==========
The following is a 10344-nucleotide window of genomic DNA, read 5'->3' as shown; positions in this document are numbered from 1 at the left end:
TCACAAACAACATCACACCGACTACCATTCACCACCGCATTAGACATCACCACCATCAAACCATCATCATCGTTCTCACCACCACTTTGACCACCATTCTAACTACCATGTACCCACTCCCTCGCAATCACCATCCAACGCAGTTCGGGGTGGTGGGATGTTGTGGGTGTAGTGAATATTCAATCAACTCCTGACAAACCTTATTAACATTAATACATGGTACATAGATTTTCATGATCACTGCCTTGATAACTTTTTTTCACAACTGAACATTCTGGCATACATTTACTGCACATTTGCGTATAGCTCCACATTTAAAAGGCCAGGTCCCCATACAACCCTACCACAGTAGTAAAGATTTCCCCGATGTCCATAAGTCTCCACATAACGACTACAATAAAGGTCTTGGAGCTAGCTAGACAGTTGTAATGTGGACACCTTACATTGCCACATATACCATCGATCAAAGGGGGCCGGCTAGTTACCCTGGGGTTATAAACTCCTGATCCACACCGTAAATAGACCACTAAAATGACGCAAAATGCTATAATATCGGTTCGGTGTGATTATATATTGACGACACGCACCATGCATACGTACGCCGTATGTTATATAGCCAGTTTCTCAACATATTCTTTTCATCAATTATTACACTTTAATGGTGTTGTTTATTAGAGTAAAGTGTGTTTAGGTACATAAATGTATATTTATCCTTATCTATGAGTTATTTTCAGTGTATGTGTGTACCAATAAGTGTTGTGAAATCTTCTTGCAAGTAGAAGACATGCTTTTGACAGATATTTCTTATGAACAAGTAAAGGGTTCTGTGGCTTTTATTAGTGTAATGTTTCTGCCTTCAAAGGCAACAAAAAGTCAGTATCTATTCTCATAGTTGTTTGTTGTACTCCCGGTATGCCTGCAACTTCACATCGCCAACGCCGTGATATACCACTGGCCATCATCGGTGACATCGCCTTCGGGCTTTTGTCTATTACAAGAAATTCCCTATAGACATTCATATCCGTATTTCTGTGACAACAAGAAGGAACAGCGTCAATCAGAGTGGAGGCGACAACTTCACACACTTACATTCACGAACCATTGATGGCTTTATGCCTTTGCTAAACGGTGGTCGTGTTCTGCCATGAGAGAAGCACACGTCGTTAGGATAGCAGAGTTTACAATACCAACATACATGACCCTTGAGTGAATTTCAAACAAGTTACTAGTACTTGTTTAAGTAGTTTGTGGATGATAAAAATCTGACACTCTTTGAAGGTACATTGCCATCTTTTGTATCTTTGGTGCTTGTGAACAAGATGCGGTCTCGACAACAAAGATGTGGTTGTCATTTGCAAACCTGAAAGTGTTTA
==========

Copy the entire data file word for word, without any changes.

The following is a 10344-nucleotide window of genomic DNA, read 5'->3' as shown; positions in this document are numbered from 1 at the left end:
TCACAAACAACATCACACCGACTACCATTCACCACCGCATTAGACATCACCACCATCAAACCATCATCATCGTTCTCACCACCACTTTGACCACCATTCTAACTACCATGTACCCACTCCCTCGCAATCACCATCCAACGCAGTTCGGGGTGGTGGGATGTTGTGGGTGTAGTGAATATTCAATCAACTCCTGACAAACCTTATTAACATTAATACATGGTACATAGATTTTCATGATCACTGCCTTGATAACTTTTTTTCACAACTGAACATTCTGGCATACATTTACTGCACATTTGCGTATAGCTCCACATTTAAAAGGCCAGGTCCCCATACAACCCTACCACAGTAGTAAAGATTTCCCCGATGTCCATAAGTCTCCACATAACGACTACAATAAAGGTCTTGGAGCTAGCTAGACAGTTGTAATGTGGACACCTTACATTGCCACATATACCATCGATCAAAGGGGGCCGGCTAGTTACCCTGGGGTTATAAACTCCTGATCCACACCGTAAATAGACCACTAAAATGACGCAAAATGCTATAATATCGGTTCGGTGTGATTATATATTGACGACACGCACCATGCATACGTACGCCGTATGTTATATAGCCAGTTTCTCAACATATTCTTTTCATCAATTATTACACTTTAATGGTGTTGTTTATTAGAGTAAAGTGTGTTTAGGTACATAAATGTATATTTATCCTTATCTATGAGTTATTTTCAGTGTATGTGTGTACCAATAAGTGTTGTGAAATCTTCTTGCAAGTAGAAGACATGCTTTTGACAGATATTTCTTATGAACAAGTAAAGGGTTCTGTGGCTTTTATTAGTGTAATGTTTCTGCCTTCAAAGGCAACAAAAAGTCAGTATCTATTCTCATAGTTGTTTGTTGTACTCCCGGTATGCCTGCAACTTCACATCGCCAACGCCGTGATATACCACTGGCCATCATCGGTGACATCGCCTTCGGGCTTTTGTCTATTACAAGAAATTCCCTATAGACATTCATATCCGTATTTCTGTGACAACAAGAAGGAACAGCGTCAATCAGAGTGGAGGCGACAACTTCACACACTTACATTCACGAACCATTGATGGCTTTATGCCTTTGCTAAACGGTGGTCGTGTTCTGCCATGAGAGAAGCACACGTCGTTAGGATAGCAGAGTTTACAATACCAACATACATGACCCTTGAGTGAATTTCAAACAAGTTACTAGTACTTGTTTAAGTAGTTTGTGGATGATAAAAATCTGACACTCTTTGAAGGTACATTGCCATCTTTTGTATCTTTGGTGCTTGTGAACAAGATGCGGTCTCGACAACAAAGATGTGGTTGTCATTTGCAAACCTGAAAGTGTTTA